The CYP2B6 c.516G>T polymorphism (rs3745274) was genotyped using a commercially available TaqMan real-time polymerase chain reaction (PCR) SNP genotyping assay (Applied Biosystems, Carlsbad, CA). For the CYP2B6 c.785A>G polymorphism (rs2279343) a TaqMan “Assay-by-Design” SNP genotyping assay was used. The assays were designed to specifically detect the CYP2B6 gene without amplification of its homologous pseudogene CYP2B7. The assay included 20 ng of DNA per reaction and 1× Genotyping master mix (Applied Biosystems). For genotyping of c.516G>T in the WGA samples, template DNA (20 ng) was preamplified at CYP2B6 exon 4 using the following sequence-specific primers: F (5′-GGTCTGCCCATCTATAAAC-3′) and R (5′-CTGATTCTTCACATGTCTGCG-3′) using an annealing temperature of 58°C for 45 cycles. For genotyping of c.785A>G in the WGA samples, template DNA (20 ng) was preamplified at CYP2B6 exon 5 using an annealing temperature of 62°C for 45 cycles with sequence-specific primers: F (5′-GTTCCCATGGAGGGATTGGG-3′) and R (5′-CTCTACACATCCAACCGCGTA-3′). One microliter (1 μL) of PCR product was carried forward to the subsequent genotyping reaction. Genotyping of 75 WGA samples with or without preamplification gave identical results for both SNPs. Thermo-cycling and subsequent genotype calling was performed according to the manufacturer’s protocol using an ABI 7900HT real-time PCR system (Applied Biosystems). Reproducibility of the genotyping results was found to be 100% in the 10% of samples that were tested in duplicate. Details of assay validation and quality control can be found in the product manual (http://tools.lifetechnologies.com/content/sfs/manuals/cms_042798.pdf).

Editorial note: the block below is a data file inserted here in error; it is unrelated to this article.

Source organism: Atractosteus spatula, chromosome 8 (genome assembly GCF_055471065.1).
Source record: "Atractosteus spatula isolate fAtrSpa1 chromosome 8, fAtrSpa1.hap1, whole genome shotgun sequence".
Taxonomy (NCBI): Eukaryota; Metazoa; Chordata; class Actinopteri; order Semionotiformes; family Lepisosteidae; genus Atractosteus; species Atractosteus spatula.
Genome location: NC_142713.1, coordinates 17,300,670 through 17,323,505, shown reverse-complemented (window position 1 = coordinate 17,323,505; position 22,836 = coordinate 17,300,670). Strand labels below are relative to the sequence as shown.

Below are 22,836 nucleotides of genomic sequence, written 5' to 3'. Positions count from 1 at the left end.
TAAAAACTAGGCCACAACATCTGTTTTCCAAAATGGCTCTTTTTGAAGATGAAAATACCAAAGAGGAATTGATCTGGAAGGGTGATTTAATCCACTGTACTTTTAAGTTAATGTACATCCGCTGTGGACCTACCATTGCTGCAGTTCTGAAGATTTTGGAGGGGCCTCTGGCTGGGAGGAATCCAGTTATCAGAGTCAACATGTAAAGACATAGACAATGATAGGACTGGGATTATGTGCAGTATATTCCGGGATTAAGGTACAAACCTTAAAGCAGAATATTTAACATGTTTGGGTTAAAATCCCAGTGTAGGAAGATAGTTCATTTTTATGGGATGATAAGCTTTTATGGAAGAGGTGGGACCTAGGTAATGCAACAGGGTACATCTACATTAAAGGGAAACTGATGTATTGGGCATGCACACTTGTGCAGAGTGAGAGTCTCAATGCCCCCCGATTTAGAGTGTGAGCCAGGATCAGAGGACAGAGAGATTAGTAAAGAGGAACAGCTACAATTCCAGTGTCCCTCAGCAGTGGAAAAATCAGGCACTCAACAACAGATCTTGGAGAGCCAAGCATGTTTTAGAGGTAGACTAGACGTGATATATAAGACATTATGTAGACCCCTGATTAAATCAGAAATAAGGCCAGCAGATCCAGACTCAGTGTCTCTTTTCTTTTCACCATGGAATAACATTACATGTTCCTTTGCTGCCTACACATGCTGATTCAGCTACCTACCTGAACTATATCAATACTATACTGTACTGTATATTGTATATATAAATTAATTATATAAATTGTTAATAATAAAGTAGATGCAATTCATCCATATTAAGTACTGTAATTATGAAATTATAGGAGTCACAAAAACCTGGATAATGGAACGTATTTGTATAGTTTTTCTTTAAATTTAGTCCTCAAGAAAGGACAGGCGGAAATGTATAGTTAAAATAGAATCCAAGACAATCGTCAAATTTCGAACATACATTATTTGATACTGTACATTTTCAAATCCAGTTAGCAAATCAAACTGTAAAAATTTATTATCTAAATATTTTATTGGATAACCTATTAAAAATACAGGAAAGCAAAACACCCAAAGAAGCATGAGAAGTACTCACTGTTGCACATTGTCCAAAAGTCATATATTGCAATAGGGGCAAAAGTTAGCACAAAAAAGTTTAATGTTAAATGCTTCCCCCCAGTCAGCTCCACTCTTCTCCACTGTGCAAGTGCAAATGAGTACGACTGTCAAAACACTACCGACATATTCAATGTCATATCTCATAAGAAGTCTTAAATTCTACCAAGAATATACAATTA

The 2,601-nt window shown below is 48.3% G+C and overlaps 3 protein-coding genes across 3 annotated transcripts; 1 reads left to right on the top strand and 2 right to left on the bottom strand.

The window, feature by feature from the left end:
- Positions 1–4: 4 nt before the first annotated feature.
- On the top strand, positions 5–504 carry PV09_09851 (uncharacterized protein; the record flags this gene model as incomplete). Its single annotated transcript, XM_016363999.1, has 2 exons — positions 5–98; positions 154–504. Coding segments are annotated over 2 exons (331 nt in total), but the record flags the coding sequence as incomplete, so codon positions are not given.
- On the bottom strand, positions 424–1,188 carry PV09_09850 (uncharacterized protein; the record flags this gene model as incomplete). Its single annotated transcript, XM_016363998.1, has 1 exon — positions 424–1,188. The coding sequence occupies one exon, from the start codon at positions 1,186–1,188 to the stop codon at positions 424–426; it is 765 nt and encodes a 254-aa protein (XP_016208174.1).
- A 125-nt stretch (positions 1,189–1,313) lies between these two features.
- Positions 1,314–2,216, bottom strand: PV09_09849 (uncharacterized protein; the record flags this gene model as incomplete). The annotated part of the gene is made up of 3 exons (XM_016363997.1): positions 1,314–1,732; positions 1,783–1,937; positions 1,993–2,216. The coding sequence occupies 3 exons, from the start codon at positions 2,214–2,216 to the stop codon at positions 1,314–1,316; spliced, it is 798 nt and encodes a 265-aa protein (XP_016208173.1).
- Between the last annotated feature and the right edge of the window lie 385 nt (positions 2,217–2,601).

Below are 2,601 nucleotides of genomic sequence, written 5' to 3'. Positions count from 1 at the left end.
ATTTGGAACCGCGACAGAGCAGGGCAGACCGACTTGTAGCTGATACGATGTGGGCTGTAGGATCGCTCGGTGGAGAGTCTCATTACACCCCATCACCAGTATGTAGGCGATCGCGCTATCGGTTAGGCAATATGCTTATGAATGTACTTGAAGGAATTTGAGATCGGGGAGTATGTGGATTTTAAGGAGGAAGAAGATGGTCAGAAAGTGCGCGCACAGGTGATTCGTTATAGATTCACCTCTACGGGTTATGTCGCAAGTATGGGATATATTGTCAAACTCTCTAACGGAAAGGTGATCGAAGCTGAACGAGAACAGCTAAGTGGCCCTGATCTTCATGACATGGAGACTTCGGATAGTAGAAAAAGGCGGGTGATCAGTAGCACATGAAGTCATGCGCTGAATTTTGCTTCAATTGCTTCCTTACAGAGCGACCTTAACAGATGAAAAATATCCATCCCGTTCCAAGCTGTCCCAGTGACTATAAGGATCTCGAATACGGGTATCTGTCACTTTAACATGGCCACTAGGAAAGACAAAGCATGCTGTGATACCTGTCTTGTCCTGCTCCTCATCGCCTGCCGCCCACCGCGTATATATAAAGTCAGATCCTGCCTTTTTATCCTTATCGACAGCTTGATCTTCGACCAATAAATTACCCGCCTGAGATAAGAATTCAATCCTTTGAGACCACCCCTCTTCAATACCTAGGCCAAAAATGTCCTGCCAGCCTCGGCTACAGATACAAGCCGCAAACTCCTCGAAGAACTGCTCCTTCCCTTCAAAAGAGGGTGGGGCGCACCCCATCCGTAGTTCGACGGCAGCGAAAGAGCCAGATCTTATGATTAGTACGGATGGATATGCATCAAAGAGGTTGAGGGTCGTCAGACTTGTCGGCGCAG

Statistical analysis

All statistical analyses were carried out using SAS (v9.2) on an intention-to-treat basis. Categorical data were summarized using frequency counts and tested using the χ2 or Fisher exact test. Continuous data were summarized using means, standard deviations, medians, and ranges as appropriate. Overall survival (OS) was measured from the date of randomization to the date of death from any cause. Progression-free survival (PFS) was measured from the date of randomization to the date of relapse needing further treatment, progression, or death from any cause. Patients who remained alive were censored at the date last seen alive. OS and PFS estimates were calculated using the Kaplan-Meier method and compared using the unweighted Mantel-Haenszel version of the log-rank test. Logistic regression was used to calculate odds ratios (ORs), together with 95% confidence intervals (CIs). Exact logistic regression was used when low numbers of events were observed within a factor. A 2-sided significance level of P < .05 was used throughout.